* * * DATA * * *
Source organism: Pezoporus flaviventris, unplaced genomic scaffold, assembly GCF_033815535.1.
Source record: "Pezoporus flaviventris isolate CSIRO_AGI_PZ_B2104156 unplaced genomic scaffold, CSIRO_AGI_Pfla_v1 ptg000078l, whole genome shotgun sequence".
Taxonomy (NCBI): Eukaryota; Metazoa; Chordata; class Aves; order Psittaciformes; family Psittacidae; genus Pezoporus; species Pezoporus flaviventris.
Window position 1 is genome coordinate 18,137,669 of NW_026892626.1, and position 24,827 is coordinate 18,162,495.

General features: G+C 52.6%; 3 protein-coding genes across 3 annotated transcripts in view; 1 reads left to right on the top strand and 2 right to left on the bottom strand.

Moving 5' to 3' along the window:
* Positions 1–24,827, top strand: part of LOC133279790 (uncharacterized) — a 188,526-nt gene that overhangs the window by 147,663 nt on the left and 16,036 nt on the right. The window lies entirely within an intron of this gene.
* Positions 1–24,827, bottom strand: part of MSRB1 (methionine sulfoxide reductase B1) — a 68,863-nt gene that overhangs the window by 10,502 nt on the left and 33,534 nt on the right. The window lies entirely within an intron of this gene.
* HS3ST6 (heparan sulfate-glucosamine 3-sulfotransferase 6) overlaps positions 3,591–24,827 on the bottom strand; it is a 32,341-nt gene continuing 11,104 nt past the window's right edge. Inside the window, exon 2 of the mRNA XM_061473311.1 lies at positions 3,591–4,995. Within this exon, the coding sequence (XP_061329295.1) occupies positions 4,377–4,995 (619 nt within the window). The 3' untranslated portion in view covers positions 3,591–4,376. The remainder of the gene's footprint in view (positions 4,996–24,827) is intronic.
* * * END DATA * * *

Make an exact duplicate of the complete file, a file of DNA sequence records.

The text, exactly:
Source organism: Pezoporus flaviventris, unplaced genomic scaffold, assembly GCF_033815535.1.
Source record: "Pezoporus flaviventris isolate CSIRO_AGI_PZ_B2104156 unplaced genomic scaffold, CSIRO_AGI_Pfla_v1 ptg000078l, whole genome shotgun sequence".
Taxonomy (NCBI): Eukaryota; Metazoa; Chordata; class Aves; order Psittaciformes; family Psittacidae; genus Pezoporus; species Pezoporus flaviventris.
Window position 1 is genome coordinate 18,137,669 of NW_026892626.1, and position 24,827 is coordinate 18,162,495.

General features: G+C 52.6%; 3 protein-coding genes across 3 annotated transcripts in view; 1 reads left to right on the top strand and 2 right to left on the bottom strand.

Moving 5' to 3' along the window:
* Positions 1–24,827, top strand: part of LOC133279790 (uncharacterized) — a 188,526-nt gene that overhangs the window by 147,663 nt on the left and 16,036 nt on the right. The window lies entirely within an intron of this gene.
* Positions 1–24,827, bottom strand: part of MSRB1 (methionine sulfoxide reductase B1) — a 68,863-nt gene that overhangs the window by 10,502 nt on the left and 33,534 nt on the right. The window lies entirely within an intron of this gene.
* HS3ST6 (heparan sulfate-glucosamine 3-sulfotransferase 6) overlaps positions 3,591–24,827 on the bottom strand; it is a 32,341-nt gene continuing 11,104 nt past the window's right edge. Inside the window, exon 2 of the mRNA XM_061473311.1 lies at positions 3,591–4,995. Within this exon, the coding sequence (XP_061329295.1) occupies positions 4,377–4,995 (619 nt within the window). The 3' untranslated portion in view covers positions 3,591–4,376. The remainder of the gene's footprint in view (positions 4,996–24,827) is intronic.